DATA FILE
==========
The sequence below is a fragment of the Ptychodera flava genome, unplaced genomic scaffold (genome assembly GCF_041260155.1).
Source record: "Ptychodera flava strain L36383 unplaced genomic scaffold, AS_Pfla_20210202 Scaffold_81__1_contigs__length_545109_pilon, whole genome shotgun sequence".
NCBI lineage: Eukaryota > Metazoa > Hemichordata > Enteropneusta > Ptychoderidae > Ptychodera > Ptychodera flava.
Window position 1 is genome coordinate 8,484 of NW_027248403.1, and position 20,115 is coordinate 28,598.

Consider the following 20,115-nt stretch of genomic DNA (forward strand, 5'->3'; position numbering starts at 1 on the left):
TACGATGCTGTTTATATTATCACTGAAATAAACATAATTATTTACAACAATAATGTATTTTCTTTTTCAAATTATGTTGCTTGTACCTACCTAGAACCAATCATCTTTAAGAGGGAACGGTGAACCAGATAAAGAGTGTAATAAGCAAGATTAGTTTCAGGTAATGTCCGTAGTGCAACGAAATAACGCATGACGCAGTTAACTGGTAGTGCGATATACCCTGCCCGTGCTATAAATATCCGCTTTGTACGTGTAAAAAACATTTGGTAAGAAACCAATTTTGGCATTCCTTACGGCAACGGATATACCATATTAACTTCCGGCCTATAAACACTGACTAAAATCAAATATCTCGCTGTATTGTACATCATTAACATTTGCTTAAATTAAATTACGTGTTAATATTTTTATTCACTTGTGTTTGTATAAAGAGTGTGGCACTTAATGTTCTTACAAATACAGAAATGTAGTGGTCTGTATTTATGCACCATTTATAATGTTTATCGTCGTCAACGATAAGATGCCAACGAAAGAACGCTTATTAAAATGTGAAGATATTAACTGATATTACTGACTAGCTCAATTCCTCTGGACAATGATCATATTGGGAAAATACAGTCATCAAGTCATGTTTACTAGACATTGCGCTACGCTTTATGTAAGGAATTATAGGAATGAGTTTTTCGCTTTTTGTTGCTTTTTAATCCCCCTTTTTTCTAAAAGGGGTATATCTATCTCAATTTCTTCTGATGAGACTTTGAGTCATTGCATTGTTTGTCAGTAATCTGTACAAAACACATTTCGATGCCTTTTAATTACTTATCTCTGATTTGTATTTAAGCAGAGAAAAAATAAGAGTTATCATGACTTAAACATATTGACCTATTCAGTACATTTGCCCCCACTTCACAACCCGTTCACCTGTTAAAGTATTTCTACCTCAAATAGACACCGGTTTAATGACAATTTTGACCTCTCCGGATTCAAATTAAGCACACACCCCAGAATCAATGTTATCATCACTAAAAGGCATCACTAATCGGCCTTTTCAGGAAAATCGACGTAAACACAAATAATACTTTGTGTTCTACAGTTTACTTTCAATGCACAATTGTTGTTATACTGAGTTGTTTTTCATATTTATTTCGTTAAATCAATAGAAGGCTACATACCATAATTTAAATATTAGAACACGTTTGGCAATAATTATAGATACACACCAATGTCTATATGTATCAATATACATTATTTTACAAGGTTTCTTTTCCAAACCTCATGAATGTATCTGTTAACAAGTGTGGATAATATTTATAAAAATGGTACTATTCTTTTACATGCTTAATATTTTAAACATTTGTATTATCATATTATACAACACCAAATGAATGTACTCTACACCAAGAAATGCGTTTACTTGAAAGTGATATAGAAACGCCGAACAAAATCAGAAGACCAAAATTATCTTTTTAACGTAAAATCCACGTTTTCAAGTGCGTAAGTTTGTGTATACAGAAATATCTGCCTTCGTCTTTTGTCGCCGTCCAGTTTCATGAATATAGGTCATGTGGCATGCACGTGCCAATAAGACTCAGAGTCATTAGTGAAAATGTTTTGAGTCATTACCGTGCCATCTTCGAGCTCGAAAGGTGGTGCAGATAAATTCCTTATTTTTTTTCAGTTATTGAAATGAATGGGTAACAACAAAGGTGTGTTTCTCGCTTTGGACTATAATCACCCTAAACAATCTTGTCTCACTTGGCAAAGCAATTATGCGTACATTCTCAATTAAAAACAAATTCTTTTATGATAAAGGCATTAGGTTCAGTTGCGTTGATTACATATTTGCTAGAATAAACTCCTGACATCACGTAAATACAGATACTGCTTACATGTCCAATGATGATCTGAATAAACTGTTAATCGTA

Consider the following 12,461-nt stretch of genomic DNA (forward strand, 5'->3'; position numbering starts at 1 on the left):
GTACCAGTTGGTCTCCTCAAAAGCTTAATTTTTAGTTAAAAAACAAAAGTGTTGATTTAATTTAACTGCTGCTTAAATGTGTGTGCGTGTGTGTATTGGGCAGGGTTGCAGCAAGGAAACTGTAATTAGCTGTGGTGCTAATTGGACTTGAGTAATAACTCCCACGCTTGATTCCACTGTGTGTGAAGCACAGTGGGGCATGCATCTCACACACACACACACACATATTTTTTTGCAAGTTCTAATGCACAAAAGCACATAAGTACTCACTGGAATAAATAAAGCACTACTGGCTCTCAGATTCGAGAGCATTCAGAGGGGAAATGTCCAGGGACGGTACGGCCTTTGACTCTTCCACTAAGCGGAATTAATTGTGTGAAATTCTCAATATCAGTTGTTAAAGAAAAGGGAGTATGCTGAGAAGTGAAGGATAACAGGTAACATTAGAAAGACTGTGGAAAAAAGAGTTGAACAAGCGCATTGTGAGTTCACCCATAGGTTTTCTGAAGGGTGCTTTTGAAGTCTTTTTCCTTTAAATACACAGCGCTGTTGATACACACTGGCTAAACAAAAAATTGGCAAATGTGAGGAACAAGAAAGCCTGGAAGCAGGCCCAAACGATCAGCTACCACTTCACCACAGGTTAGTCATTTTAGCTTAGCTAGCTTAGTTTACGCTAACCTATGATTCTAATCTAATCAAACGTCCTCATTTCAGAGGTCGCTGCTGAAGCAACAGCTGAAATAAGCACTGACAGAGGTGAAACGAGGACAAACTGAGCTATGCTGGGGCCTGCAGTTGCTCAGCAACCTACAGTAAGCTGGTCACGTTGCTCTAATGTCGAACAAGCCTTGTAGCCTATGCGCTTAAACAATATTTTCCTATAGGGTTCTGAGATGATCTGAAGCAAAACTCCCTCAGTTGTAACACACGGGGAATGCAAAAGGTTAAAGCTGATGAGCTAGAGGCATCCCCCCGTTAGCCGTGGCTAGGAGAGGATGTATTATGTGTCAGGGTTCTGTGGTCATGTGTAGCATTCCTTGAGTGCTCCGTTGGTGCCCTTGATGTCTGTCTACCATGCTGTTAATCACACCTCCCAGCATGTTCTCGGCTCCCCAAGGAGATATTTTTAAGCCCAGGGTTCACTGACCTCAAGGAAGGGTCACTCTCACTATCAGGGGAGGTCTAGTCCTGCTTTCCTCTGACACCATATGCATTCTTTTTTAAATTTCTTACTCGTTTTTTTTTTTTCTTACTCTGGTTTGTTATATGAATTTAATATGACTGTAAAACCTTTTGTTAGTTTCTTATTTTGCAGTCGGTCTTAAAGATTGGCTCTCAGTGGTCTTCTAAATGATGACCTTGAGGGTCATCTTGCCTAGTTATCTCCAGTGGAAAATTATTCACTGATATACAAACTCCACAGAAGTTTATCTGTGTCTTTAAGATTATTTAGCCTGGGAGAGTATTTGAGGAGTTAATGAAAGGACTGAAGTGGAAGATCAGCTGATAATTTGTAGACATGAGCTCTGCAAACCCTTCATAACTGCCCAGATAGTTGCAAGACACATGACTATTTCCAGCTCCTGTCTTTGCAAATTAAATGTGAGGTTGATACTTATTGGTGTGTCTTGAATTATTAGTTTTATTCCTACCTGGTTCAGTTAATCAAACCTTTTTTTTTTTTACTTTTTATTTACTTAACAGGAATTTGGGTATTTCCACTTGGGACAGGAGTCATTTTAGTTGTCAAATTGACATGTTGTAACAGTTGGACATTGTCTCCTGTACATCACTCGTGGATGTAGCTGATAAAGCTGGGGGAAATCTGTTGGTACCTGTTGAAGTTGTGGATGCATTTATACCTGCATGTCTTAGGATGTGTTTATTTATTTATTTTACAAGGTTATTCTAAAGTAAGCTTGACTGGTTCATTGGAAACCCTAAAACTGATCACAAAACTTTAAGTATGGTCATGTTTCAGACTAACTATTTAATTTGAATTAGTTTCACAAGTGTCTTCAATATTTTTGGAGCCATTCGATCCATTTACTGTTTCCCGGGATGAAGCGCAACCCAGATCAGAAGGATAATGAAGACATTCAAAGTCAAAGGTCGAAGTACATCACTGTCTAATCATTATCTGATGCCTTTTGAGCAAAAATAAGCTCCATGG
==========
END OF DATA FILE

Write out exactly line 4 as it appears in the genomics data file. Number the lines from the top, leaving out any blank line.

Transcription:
Window position 1 is genome coordinate 8,484 of NW_027248403.1, and position 20,115 is coordinate 28,598.